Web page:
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Baidu Can Capitalize on China's E-Commerce Growth Without Selling a Thing to Consumers

By Adam Levy – Mar 8, 2014 at 8:00AM

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Its stake in group-deal site is only the tip of the iceberg for Baidu's e-commerce potential.

Shares of Baidu (BIDU 2.27%) climbed to a new all-time high on Thursday after CEO Robin Li noted that Chinese e-commerce is growing six times faster than e-commerce in the U.S. Li told reporters that annual growth of online commerce in China is at about 60%, compared to 10% in the U.S. Although Baidu, the Chinese equivalent of Google (GOOGL -0.39%), isn't primarily an online vendor like Alibaba -- 24%-owned by Yahoo! (NASDAQ: YHOO) -- it stands to capitalize on the rapid growth in e-commerce.

Baidu can capitalize on the influx of online advertising that e-commerce companies will likely spend as revenue and opportunity increase. Meanwhile, Baidu has joined in on the e-commerce market with its acquisition of from Renren (RENN 7.69%).

Direct benefit
Baidu's newly acquired can directly capitalize on the strong growth in online spending. The Groupon-like service had an estimated $120 million in sales in the second quarter last year. Comparatively, Alibaba, the nation's largest e-tailor, generated $1.78 billion in revenue in the third quarter.

Yahoo! shareholders have been rewarded over the last year or so, as Alibaba's revenue has climbed dramatically. In the third quarter, it climbed 51%, year over year, but that was a deceleration from the 61% growth the company achieved in the second quarter. As a result of the slowdown, Yahoo! shares were punished when it reported its fourth-quarter earnings.

Baidu's new revenue stream could see even better growth than Alibaba. Not only does have a much smaller base to grow from, it's also a relatively new format for buying goods. The company was founded less than four years ago in 2010. Additionally, Baidu can leverage its much larger user base to attract new buyers to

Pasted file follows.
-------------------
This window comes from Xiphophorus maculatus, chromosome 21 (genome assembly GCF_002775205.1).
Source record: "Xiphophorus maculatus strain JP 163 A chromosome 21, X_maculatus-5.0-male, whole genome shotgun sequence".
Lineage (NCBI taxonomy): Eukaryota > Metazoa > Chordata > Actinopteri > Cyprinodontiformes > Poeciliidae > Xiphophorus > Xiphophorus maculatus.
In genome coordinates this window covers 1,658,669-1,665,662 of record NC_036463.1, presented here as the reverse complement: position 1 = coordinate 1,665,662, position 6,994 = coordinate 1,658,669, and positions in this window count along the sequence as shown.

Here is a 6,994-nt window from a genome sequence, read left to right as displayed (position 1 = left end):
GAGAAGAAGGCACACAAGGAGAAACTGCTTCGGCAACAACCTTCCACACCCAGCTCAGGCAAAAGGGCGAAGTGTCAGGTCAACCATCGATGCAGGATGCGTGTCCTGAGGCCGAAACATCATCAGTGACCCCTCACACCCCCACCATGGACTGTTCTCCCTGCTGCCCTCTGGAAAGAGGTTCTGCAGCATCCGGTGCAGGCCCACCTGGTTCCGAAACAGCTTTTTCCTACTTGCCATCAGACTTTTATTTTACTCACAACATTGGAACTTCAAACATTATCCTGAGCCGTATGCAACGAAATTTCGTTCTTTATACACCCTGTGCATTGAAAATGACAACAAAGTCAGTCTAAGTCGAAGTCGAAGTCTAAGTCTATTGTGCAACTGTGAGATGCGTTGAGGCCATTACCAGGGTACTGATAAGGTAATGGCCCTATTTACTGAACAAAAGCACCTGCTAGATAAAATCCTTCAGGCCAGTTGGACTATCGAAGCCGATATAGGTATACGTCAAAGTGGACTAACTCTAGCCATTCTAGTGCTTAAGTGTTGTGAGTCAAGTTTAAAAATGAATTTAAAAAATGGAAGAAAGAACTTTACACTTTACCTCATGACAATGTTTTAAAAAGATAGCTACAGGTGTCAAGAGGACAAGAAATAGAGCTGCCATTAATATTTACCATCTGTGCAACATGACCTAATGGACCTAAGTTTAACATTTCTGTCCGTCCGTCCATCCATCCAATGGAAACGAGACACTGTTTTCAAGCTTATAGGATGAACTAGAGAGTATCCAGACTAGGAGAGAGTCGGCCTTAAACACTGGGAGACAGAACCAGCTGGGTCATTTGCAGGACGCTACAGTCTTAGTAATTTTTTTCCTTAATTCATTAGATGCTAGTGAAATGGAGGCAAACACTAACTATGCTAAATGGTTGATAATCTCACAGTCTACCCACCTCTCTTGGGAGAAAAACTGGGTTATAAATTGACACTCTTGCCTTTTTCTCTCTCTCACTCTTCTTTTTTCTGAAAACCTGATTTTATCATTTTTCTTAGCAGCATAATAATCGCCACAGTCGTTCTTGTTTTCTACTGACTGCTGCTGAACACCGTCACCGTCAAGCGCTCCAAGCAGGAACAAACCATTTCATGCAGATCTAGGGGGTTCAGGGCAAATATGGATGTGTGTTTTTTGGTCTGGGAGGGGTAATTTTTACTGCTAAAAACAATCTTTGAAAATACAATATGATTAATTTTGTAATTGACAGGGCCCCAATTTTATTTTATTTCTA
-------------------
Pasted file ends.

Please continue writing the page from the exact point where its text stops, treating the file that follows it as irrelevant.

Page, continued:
Renren, for its part, is shedding the business as its social media platform loses ground to more popular platforms like Tencent's WeChat and Sina's Weibo. The company initially planned to keep 41% of, allowing Baidu to increase traffic to the site by leveraging its search audience. In January, Renren sold its remaining stake to Baidu. It may use the cash to sell more advertising and games for its social network.

Indirect benefit
Baidu's biggest business is its search engine, which funnels traffic around the web. Like Google, Baidu generates the vast majority of its revenue through online advertising. In the fourth quarter, Baidu had 451,000 active online advertising customers spending about $3,450, on average. Baidu's revenue per online marketing customer increased 35%, year over year, in the fourth quarter.

Baidu can sit back and continue to see its revenue grow at that pace as more people start shopping online, but it could continue employing its strategy of copying Google to benefit even further.

Google quietly rolled out a new advertising product in late 2012 called Product Listing Ads, or PLAs. These ads are designed to help e-commerce sites sell products people are already searching for -- basically leveling the playing field a bit with

Google has seen great success with PLAs, increasing the cost per click by 80%, year over year, in the fourth quarter, according to Adobe. Meanwhile, PLA spending is estimated to have quadrupled over the course of 2013. Baidu can grow its business even faster by implementing a similar service.

The product everyone is buying
Baidu has a huge chunk of the market for a product that's rapidly increasing in demand: online advertising. With e-commerce growing at a 60% clip, Baidu can do better than grow its average revenue per advertiser at 35%. Current estimates expect revenue growth of 46.9% for 2014, but if Baidu takes further advantage of the huge growth in online commerce, it could outperform that.

Adam Levy has no position in any stocks mentioned. The Motley Fool recommends Baidu, Google, and Yahoo!. The Motley Fool owns shares of Baidu and Google. We Fools may not all hold the same opinions, but we all believe that considering a diverse range of insights makes us better investors. The Motley Fool has a disclosure policy.

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